23. Id. at 94­95 (Heiner); see also Feb. 13 Hr'g Tr., supra note 2, at 85­86 (Sheller) (describing mix of decentralized and centralized advice at Kodak depending on the localized or global nature of the business); id. at 86­90 (Stern) (noting that at GE "[t]here are a number of businesses we're in that are truly global businesses where you really need to counsel on a global basis rather than individualize"); id. at 90­91 (Sheller) (noting that "assuming that we can give the green light from a U.S. antitrust perspective, then the next step would . . . be to look at whether there are nuances under European law that might create a problem"); id. at 129 (Heather) (noting that "the impact of competition decisions by any given enforcement agency . . . [is] forcing firms to conform their behavior to the most restrictive enforcement policies"); id. at 213 (Sewell) (describing how Intel approaches antitrust compliance taking into account different laws of multiple jurisdictions); Sept. 12 Hr'g Tr., supra note 9, at 148­49 (Lugard) (stating that decentralization, while possible in many cases, is likely to be costly and sub-optimal).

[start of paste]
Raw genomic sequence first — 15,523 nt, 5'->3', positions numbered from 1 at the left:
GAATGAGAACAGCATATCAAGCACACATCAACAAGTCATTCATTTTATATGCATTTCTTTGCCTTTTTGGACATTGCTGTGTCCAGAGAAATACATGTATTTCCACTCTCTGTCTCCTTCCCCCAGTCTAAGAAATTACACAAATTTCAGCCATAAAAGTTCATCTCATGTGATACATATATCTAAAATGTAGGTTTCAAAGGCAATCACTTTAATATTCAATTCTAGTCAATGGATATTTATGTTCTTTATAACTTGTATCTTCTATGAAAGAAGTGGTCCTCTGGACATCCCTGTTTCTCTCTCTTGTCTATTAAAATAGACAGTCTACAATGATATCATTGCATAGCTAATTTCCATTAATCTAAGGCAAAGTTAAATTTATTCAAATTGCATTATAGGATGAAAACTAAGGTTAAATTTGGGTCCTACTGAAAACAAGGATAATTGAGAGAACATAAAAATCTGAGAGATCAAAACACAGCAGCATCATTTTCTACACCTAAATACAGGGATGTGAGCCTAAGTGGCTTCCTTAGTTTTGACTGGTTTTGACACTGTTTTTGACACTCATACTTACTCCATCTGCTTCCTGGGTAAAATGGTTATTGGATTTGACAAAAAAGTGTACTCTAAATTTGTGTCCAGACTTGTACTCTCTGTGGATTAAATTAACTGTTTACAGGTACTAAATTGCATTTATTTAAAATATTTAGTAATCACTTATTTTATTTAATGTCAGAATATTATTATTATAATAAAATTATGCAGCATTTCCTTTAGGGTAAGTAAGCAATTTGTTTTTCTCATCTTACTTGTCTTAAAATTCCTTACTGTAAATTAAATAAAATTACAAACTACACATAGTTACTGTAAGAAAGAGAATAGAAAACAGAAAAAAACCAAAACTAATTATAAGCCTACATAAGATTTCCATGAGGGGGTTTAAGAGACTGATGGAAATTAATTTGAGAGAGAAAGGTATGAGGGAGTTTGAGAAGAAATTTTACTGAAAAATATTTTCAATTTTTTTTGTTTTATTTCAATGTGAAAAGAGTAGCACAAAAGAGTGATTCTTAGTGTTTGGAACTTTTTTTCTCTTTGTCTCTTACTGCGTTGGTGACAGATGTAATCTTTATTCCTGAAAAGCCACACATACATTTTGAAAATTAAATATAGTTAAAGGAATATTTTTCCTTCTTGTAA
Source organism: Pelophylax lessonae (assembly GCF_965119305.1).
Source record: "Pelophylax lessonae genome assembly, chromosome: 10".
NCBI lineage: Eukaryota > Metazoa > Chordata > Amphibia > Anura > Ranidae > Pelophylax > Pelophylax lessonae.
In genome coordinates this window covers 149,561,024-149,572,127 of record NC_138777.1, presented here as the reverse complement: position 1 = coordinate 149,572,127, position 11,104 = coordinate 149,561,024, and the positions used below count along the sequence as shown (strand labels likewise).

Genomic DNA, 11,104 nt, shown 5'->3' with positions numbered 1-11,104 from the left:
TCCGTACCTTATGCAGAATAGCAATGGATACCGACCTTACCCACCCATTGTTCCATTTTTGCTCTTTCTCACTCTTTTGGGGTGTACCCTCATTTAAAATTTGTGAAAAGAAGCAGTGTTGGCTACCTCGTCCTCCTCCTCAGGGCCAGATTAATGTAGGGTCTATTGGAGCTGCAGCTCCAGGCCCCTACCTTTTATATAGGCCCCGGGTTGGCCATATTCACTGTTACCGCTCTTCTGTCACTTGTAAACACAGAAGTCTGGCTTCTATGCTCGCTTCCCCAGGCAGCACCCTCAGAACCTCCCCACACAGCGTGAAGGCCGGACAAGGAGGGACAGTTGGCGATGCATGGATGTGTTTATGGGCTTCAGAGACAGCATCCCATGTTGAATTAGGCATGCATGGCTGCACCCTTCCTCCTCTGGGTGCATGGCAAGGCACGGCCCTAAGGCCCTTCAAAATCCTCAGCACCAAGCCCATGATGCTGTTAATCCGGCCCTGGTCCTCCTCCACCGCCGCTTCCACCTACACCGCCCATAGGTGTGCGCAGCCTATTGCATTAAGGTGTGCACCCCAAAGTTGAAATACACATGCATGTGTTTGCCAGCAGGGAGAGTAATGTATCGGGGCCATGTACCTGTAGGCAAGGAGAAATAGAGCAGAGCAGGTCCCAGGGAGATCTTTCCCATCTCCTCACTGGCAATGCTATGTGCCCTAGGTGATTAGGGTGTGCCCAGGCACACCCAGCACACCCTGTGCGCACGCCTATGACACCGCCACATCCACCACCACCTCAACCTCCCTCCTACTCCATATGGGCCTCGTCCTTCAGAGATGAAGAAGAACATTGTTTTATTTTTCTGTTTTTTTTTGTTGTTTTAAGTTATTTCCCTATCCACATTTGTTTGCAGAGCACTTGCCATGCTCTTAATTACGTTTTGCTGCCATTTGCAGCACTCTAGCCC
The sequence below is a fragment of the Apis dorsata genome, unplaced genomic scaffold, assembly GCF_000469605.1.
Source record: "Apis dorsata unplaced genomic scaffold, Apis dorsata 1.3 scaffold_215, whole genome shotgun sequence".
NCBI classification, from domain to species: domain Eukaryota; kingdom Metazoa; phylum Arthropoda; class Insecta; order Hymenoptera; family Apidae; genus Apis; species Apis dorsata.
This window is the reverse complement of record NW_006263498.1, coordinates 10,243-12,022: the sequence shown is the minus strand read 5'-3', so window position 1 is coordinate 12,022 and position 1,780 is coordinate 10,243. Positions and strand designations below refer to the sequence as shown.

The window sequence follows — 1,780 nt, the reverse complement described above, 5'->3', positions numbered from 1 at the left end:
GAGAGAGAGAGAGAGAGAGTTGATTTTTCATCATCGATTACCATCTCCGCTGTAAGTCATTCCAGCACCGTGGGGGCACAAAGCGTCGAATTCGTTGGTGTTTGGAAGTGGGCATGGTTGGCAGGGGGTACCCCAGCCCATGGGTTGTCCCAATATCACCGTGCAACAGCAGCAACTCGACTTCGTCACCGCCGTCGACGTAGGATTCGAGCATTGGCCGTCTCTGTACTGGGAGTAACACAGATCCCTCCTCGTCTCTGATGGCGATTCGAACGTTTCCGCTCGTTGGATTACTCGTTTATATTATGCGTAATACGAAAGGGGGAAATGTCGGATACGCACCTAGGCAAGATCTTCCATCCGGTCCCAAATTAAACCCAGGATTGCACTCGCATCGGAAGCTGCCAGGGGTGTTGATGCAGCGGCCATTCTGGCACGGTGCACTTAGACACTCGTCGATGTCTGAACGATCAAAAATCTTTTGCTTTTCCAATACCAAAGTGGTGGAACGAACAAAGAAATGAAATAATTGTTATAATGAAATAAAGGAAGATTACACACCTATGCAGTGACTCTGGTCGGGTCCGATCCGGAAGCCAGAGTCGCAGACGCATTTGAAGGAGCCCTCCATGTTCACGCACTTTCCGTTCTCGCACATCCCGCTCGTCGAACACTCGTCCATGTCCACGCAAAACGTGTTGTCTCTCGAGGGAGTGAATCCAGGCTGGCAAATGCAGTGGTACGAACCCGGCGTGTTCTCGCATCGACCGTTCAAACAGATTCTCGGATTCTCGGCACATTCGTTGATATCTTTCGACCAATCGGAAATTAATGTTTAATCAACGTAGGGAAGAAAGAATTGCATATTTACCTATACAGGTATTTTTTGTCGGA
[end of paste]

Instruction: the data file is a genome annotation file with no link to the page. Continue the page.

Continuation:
24. Sept. 12 Hr'g Tr., supra note 9, at 127 (Rill). But cf. id. at 149 (Addy) ("[T]he notion that there's a huge impediment to business there, I'm not convinced yet," except for intellectual property.).

25. See, e.g., Feb. 13 Hr'g Tr., supra note 2, at 126 (Heather) ("It is important to remember that new products and new business practices are developed well ahead of their actual introduction and ahead of any scrutiny by antitrust regulators. Firms do want to obey the rules of the road, but discerning and applying those rules is becoming increasingly difficult."); Jan. 30 Hr'g Tr., supra note 2, at 30­31 (Heiner) ("[I]t's often quite difficult to undo a design decision."); Sept. 12 Hr'g Tr., supra note 9, at 139 (Lugard) ("There is a real chill factor in particular in high technology markets."); id. at 150­51 (Bloom) ("[I]f you are talking about discounts, then it would be possible to have a different discount structure in different jurisdictions. . . . But for IP or the criteria of products, it may well not be possible to differentiate between jurisdictions."); id. at 160 (Addy) (noting problem of enforcement agencies second-guessing business decisions made years earlier).